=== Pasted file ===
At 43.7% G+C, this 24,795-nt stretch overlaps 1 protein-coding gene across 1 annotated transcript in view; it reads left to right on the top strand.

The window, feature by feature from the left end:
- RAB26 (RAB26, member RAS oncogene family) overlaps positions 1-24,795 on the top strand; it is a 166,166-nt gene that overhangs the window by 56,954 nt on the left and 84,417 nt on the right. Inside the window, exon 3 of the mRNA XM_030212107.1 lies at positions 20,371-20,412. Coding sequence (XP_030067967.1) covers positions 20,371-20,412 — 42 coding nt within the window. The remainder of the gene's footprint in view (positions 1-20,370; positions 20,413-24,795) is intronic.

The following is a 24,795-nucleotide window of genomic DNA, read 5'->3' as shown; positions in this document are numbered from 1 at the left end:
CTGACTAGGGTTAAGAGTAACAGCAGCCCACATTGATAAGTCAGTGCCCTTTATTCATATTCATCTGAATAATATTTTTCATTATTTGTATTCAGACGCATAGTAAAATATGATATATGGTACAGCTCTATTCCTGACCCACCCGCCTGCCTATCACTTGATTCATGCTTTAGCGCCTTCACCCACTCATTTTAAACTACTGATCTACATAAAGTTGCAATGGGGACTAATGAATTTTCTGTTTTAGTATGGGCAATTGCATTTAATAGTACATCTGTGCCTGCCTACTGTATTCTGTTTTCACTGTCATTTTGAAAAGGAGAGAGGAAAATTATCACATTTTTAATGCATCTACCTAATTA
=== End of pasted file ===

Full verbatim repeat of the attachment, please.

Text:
At 43.7% G+C, this 24,795-nt stretch overlaps 1 protein-coding gene across 1 annotated transcript in view; it reads left to right on the top strand.

The window, feature by feature from the left end:
- RAB26 (RAB26, member RAS oncogene family) overlaps positions 1-24,795 on the top strand; it is a 166,166-nt gene that overhangs the window by 56,954 nt on the left and 84,417 nt on the right. Inside the window, exon 3 of the mRNA XM_030212107.1 lies at positions 20,371-20,412. Coding sequence (XP_030067967.1) covers positions 20,371-20,412 — 42 coding nt within the window. The remainder of the gene's footprint in view (positions 1-20,370; positions 20,413-24,795) is intronic.

The following is a 24,795-nucleotide window of genomic DNA, read 5'->3' as shown; positions in this document are numbered from 1 at the left end:
CTGACTAGGGTTAAGAGTAACAGCAGCCCACATTGATAAGTCAGTGCCCTTTATTCATATTCATCTGAATAATATTTTTCATTATTTGTATTCAGACGCATAGTAAAATATGATATATGGTACAGCTCTATTCCTGACCCACCCGCCTGCCTATCACTTGATTCATGCTTTAGCGCCTTCACCCACTCATTTTAAACTACTGATCTACATAAAGTTGCAATGGGGACTAATGAATTTTCTGTTTTAGTATGGGCAATTGCATTTAATAGTACATCTGTGCCTGCCTACTGTATTCTGTTTTCACTGTCATTTTGAAAAGGAGAGAGGAAAATTATCACATTTTTAATGCATCTACCTAATTA